ACE Mission Data Overview

Volume 16, Number 1, March 2000


By John Cooper


Drs. John Cooper and Natasha Papitashvili discuss ACE data.

The Advanced Composition Explorer (ACE) satellite was launched from Cape Canaveral, Florida, on August 25, 1997, and began on-station science operations on December 13, 1997, in a halo orbit at the L1 libration point. At this location the ACE mission measures the interplanetary magnetic field, plasma, and energetic particle environment at about one million kilometers upstream of the Earth's magnetosphere in the solar wind. The key science objective is to measure the elemental and isotopic composition of ions from solar, interplanetary, interstellar, and galactic sources at energies from keV's for solar wind plasma to 600 MeV/nucleon for cosmic ray nuclei. Definitive measurements of isotopic abundance are made for hydrogen to zinc (Z = 1 30) with more exploratory work extending up to zirconium (Z = 40). Six high-resolution ion spectrometers provide measurements of elemental charge, mass, or ion charge state with collecting powers ten to 100 times greater than previous experiments. Additional instruments provide monitoring for space weather applications of the local magnetic field, light ions (H, He), and energetic electrons. Experiment names and acronyms are listed below in Table I.

Table I. ACE Instruments

Instrument

Lead Institution

Magnetometer (MAG)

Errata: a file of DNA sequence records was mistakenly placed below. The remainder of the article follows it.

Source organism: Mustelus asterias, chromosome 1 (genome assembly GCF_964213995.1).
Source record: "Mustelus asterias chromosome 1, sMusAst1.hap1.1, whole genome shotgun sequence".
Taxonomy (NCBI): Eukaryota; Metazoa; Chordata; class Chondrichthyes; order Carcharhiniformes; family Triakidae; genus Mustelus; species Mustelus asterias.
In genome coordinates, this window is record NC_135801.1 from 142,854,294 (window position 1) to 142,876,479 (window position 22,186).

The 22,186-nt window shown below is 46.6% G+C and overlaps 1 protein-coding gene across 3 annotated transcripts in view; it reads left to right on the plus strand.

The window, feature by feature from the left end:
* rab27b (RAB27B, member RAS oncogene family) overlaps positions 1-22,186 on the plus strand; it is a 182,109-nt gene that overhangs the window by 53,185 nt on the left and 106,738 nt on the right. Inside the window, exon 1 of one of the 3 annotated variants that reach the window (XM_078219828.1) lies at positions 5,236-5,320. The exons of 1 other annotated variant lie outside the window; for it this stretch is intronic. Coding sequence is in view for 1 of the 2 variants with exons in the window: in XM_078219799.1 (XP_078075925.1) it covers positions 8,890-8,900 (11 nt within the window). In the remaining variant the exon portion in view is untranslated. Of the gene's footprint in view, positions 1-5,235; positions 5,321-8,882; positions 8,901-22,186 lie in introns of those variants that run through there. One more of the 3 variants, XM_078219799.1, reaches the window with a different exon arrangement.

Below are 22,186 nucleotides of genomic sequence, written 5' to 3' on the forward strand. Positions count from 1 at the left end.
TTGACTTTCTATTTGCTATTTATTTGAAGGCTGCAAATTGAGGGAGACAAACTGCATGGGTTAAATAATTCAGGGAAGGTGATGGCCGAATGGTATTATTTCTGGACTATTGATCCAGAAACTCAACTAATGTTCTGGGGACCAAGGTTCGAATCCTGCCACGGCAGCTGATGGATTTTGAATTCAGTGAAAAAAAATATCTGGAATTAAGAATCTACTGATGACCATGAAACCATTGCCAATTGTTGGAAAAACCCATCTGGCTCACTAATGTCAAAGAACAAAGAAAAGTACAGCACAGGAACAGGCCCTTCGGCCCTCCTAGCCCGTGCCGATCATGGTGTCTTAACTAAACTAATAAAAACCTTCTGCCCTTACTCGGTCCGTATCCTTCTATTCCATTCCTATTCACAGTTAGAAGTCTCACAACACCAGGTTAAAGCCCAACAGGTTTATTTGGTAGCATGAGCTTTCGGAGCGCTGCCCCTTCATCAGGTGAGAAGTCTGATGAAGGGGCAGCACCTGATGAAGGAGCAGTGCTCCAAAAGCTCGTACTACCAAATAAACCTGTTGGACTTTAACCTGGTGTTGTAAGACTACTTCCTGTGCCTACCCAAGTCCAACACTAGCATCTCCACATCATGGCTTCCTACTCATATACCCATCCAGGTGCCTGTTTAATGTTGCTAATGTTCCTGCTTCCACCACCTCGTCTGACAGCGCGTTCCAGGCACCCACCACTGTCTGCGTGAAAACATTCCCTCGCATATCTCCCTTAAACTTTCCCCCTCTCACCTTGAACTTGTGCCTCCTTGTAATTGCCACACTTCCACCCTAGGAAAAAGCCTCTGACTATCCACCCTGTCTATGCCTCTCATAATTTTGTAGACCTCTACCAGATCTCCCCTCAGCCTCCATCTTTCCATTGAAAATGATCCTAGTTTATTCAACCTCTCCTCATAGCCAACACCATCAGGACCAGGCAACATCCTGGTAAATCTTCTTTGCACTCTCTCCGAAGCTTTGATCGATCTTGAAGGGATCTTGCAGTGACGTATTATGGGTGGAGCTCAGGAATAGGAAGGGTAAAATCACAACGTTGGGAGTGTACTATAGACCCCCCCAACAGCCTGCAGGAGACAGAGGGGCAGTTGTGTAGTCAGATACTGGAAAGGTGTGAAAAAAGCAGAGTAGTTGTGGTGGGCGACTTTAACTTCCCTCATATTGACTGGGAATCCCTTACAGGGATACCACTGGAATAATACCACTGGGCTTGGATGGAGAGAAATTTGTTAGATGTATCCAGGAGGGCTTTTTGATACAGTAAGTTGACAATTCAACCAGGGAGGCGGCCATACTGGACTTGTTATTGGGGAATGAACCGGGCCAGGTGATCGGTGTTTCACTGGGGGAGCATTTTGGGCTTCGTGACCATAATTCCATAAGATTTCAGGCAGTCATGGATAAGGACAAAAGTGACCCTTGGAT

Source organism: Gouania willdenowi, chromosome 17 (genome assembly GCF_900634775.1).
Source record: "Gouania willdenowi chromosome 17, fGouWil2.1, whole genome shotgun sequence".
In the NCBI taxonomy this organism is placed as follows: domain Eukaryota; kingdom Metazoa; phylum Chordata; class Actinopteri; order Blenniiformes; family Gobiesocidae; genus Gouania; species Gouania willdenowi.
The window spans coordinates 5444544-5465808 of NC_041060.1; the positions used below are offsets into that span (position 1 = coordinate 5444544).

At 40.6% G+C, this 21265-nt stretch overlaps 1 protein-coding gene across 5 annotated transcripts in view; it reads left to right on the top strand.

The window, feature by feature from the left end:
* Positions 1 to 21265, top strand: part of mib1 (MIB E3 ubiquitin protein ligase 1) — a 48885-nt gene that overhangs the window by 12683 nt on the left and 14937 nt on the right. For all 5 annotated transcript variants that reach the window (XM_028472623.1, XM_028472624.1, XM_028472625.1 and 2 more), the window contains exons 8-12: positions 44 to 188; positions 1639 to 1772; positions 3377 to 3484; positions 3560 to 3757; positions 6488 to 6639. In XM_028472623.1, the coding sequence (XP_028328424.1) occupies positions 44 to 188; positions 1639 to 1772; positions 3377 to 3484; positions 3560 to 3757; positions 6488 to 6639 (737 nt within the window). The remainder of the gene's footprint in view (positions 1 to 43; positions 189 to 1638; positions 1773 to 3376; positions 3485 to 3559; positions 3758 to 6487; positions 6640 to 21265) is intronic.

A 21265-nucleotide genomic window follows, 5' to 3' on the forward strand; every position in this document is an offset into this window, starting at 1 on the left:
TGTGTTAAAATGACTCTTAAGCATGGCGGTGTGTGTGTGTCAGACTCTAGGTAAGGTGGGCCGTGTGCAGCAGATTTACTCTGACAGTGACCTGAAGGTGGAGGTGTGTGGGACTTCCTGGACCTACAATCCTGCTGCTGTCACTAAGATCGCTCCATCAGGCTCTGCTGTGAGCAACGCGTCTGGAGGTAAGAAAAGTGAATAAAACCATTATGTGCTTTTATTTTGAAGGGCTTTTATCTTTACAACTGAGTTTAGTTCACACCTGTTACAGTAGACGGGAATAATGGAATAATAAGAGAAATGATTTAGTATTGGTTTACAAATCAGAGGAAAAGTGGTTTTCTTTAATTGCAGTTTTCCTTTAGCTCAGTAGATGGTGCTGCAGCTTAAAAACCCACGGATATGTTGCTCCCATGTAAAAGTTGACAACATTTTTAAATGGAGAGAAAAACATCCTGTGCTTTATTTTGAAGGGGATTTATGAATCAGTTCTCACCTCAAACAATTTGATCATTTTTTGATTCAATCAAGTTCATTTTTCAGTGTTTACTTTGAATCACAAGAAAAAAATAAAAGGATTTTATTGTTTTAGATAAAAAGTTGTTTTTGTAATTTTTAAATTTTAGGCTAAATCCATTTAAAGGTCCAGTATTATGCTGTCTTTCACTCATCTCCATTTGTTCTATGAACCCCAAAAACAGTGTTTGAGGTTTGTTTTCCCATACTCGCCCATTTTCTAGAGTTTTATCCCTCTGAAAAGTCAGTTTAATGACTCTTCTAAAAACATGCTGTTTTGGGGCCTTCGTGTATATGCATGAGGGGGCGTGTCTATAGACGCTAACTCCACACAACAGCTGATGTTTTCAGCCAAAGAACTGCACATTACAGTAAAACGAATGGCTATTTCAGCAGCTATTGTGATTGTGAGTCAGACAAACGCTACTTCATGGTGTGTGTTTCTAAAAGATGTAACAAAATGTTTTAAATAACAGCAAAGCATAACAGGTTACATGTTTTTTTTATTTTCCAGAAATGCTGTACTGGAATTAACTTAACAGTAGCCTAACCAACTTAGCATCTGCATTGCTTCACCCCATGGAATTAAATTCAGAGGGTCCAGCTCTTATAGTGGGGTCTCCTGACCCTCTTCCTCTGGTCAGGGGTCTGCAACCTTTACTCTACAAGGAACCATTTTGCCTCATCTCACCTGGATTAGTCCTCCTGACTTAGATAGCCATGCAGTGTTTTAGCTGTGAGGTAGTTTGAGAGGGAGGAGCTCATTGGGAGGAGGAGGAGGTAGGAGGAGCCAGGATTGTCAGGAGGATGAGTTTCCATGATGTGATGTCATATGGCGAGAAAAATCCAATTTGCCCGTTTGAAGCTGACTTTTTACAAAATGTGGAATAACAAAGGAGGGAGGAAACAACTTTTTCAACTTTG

Bartol Research Institute / U. of Del.

Solar Wind Ion Mass Spectrometer (SWIMS)

University of Maryland

Solar Wind Ionic Composition Spectrometer (SWICS)

University of Maryland

Solar Wind Electron, Proton, and Alpha Monitor (SWEPAM)

Los Alamos National Laboratory

Ultra Low Energy Isotope Spectrometer (ULEIS)

Applied Physics Laboratory / JHU

Solar Energetic Particle Ionic Charge Analyzer (SEPICA)

University of New Hampshire

Electron, Proton, and Alpha Monitor (EPAM)

Applied Physics Laboratory / JHU

Solar Isotope Spectrometer (SIS)

California Institute of Technology

Cosmic Ray Isotope Spectrometer (CRIS)

California Institute of Technology

Real Time Solar Wind (RTSW)

NOAA Space Environment Center

The spacecraft has a design life of at least five years and returns recorded data in daily downlinks to NASA Jet Propulsion Laboratory's (JPL) Deep Space Network for initial telemetry processing at NASA-Goddard Space Flight Center (GSFC) and higher level processing at Caltech's ACE Science Center (ASC) before distribution to experimenter teams. The spacecraft's Real Time Solar Wind (RTSW) system continuously transmits a separate stream of data from selected experiment channels to a global network of ground stations operated by the Space Environment Center (SEC) of the National Oceanic and Atmospheric Administration (NOAA) for space weather monitoring.